Education Opinion


By LeaderTalk Contributor — March 01, 2009 1 min read
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It seems to me that if we’re going to make systemic changes in how we deliver learning opportunities for our children, we’re going to need to do a better job of creating the public’s sense of urgency and the public will to provide support and political cover for our leaders who toil every day in their buildings and districts. Disruptive innovations of the sort made possible by technology are exciting and are providing evidence that there are ways to provide quality education that we heretofore have not even thought of, but how will they gain currency?

The PDK poll results (my school’s great; everyone else’s schools are C-) phenomenon still works against true innovation. How can we mobilize support for a new way of doing things that can protect visionary leaders from risking losing their jobs as they present the brutal facts to their patrons?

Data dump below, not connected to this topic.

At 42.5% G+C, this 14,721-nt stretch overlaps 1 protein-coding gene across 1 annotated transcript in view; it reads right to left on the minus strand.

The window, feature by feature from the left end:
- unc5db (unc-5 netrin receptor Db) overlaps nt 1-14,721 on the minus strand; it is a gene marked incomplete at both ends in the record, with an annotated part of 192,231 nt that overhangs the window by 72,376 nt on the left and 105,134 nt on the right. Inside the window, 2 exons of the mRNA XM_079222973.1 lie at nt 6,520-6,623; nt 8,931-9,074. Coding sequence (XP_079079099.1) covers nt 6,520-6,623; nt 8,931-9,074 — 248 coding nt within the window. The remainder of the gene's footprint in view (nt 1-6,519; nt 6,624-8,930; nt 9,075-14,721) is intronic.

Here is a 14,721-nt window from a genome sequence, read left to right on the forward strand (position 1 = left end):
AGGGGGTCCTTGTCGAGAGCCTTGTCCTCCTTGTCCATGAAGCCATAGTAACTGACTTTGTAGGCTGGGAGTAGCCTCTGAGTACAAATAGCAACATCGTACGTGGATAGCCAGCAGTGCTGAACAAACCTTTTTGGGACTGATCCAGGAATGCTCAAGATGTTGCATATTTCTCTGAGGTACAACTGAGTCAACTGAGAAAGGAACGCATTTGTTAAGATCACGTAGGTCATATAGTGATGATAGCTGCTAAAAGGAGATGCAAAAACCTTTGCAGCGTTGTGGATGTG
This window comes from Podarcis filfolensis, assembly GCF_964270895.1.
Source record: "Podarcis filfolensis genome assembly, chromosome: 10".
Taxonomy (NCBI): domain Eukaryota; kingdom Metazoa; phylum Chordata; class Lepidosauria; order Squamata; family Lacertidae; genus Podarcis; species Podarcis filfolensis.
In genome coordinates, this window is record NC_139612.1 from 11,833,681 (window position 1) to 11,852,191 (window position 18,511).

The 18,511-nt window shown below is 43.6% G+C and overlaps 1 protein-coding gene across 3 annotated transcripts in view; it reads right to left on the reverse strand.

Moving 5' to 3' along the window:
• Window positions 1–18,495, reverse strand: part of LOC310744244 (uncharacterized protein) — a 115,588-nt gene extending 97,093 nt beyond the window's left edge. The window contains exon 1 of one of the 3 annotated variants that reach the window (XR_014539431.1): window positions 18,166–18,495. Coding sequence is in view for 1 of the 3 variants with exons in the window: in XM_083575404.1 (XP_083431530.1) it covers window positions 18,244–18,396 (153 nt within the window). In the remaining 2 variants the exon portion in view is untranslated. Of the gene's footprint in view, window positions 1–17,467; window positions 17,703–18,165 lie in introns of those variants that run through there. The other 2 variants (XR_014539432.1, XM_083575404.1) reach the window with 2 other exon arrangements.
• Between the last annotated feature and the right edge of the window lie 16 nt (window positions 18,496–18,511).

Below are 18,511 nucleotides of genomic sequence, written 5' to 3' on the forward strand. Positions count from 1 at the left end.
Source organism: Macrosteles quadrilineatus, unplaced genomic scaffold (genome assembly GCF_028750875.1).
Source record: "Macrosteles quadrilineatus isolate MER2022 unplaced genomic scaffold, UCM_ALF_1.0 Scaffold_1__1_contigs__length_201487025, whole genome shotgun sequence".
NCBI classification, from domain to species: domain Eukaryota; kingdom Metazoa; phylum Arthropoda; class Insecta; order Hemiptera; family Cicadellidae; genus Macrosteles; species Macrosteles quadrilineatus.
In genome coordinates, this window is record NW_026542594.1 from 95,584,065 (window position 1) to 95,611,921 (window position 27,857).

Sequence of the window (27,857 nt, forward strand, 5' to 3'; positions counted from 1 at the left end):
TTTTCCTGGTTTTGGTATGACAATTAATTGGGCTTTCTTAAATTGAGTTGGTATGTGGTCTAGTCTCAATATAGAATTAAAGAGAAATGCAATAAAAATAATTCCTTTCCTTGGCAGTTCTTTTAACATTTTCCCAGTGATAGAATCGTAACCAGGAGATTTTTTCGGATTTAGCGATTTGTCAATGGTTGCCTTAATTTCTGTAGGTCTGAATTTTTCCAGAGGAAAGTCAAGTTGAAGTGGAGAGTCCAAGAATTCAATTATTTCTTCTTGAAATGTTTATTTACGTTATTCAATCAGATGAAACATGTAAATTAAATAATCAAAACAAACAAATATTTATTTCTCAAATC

It seems we have parallels in what is happening at the national level with the new administration’s efforts to rescue us all from this economic crisis. What can we learn from their efforts? Do we have a “bi-partisan” commitment to helping parents and other taxpayers understand that the 21st century survival skills detailed by Tony Wagner are not a retreat from the “hard academic skills”, not soft skills that will water down our educational offerings, not another move from educational leaders to sidestep accountability? How do we frame this so people can understand that traditional educational structures must change if their children are to be successful in this very new world?

Troyce Fisher

The opinions expressed in LeaderTalk are strictly those of the author(s) and do not reflect the opinions or endorsement of Editorial Projects in Education, or any of its publications.